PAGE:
The San Antonio Spurs have been spoiled by legends who spent most of their careers with them, but some stars only spent one season in the Alamo City.
Looking at the modern NBA, it seems to be a thing of the past that stars stay with one team throughout their careers. LeBron James is fresh off his fourth title with three different teams, while Kevin Durant will be playing for his third franchise next season. The San Antonio Spurs are among the last remaining franchises that have enjoyed decade-plus tenures from their top players.
There have been plenty of stars that joined the Spurs in the twilight of their careers, including several that the world probably forgot about when it comes to seeing them in Silver and Black. Guys like Tracy McGrady and Nick Van Exel are widely-recognized names that were in their 30s before suiting up for San Antonio for brief stints.
However, beyond those guys are some stars and borderline stars that could’ve enjoyed more success with the Spurs if circumstances had allowed for it. From solid role players to bonafide Hall of Famers, here are five guys that had memorable one-and-done seasons with the San Antonio Spurs.
Next: No. 5
5. San Antonio Spurs, 2003-04: Hedo Turkoglu
Coming off their “1999 wasn’t a fluke” NBA championship in 2003, the San Antonio Spurs had an impressive follow-up campaign the following season, going 57-25 to finish third in the Western Conference. While their play was steady throughout the season, they jumped at the chance to upgrade their roster when the Sacramento Kings and Indiana Pacers came calling.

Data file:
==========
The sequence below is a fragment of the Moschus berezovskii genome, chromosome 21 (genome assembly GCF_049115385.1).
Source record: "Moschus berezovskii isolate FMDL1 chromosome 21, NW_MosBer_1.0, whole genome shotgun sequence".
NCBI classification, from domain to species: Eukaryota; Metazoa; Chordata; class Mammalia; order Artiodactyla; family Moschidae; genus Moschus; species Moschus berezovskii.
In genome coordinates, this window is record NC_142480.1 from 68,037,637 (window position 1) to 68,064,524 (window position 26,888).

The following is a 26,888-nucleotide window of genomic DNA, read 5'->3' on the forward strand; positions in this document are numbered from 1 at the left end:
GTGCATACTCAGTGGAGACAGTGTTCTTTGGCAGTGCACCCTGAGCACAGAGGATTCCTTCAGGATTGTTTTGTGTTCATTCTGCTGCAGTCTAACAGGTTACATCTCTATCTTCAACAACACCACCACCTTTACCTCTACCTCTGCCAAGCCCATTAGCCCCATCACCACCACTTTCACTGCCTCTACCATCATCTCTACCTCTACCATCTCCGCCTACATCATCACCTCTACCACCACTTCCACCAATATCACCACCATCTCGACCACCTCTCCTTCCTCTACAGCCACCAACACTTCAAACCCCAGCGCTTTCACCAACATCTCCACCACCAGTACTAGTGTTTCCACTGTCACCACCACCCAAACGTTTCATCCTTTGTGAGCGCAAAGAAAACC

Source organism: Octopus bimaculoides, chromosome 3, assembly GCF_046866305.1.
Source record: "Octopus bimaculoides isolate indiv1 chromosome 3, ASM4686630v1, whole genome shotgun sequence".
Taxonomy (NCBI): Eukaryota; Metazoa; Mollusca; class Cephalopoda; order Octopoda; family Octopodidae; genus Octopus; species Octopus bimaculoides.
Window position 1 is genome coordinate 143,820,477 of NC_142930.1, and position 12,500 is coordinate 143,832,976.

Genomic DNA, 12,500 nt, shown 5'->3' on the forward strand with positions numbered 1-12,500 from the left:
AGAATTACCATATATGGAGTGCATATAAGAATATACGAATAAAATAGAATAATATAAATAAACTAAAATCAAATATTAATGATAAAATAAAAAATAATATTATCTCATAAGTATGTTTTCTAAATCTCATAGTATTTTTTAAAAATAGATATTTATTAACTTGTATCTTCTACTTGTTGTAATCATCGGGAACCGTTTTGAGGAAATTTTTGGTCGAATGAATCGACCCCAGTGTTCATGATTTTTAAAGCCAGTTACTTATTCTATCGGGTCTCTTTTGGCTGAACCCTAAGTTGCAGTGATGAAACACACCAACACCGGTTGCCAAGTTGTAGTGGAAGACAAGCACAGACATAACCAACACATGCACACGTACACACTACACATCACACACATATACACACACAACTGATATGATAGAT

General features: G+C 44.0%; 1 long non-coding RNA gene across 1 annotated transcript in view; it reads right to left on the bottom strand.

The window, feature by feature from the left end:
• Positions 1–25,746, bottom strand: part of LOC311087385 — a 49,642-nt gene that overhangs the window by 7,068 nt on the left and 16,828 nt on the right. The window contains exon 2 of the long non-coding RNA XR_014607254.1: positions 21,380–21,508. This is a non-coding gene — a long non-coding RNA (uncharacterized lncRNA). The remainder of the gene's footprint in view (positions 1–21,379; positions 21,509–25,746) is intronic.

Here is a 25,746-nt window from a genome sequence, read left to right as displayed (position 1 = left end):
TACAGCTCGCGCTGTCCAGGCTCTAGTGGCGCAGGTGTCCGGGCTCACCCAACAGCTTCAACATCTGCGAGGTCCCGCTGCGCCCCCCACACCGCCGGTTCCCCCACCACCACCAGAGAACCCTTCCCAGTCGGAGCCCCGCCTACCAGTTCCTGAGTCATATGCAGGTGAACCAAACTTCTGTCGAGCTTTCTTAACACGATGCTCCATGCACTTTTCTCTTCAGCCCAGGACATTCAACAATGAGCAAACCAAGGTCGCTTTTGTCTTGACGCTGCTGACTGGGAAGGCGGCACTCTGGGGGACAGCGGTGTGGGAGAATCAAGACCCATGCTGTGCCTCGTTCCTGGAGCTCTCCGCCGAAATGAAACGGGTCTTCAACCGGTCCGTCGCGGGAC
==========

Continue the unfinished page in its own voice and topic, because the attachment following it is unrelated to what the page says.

Needing a way to make sure they get value for Brad Miller, the Pacers used the Spurs as a third team to ensure they’d be able to trade the All-Star center to the Sacramento Kings. In the deal, San Antonio received a sharpshooting 6-10 forward in Hedo Turkoglu and Ron Mercer in exchange for trading Danny Ferry to Indiana.
Turkoglu made an immediate impact on the team, using an outside sniping threat to help spread the floor for the Big There. In 42 starts, he averaged 9.2 points and 4.5 rebounds on 41.9 percent shooting from the outside. *Note: While other one-year players certainly could bump Hedo statistically for this spot, many of those were in the older days of the Dallas Chaparrals, which I’m not including in this list.
When the playoffs came around, Hedo’s lack of decent defensive capabilities wasn’t enough to help overcome a Los Angeles Lakers squad that was stacked with Hall of Famers, and the Spurs fell in the second round, 4-2.
Under Gregg Popovich, you don’t see much playing time if you don’t put forth an effort on defense (unless you’re Bryn Forbes), so it wasn’t a surprise to see Turkoglu walk that summer to play for the Orlando Magic.
Next: No. 4 & 3
4. San Antonio Spurs, 1986-87: Mychal Thompson
The mid-to-late 1980s were a rough stretch for Spurs fans. From 1983-89, San Antonio either lost in the first round or didn’t make the playoffs each season. In the 1986 offseason, the Spurs traded away Steve Johnson for the high-scoring, 6-10 center/forward Mychal Thompson out of Portland.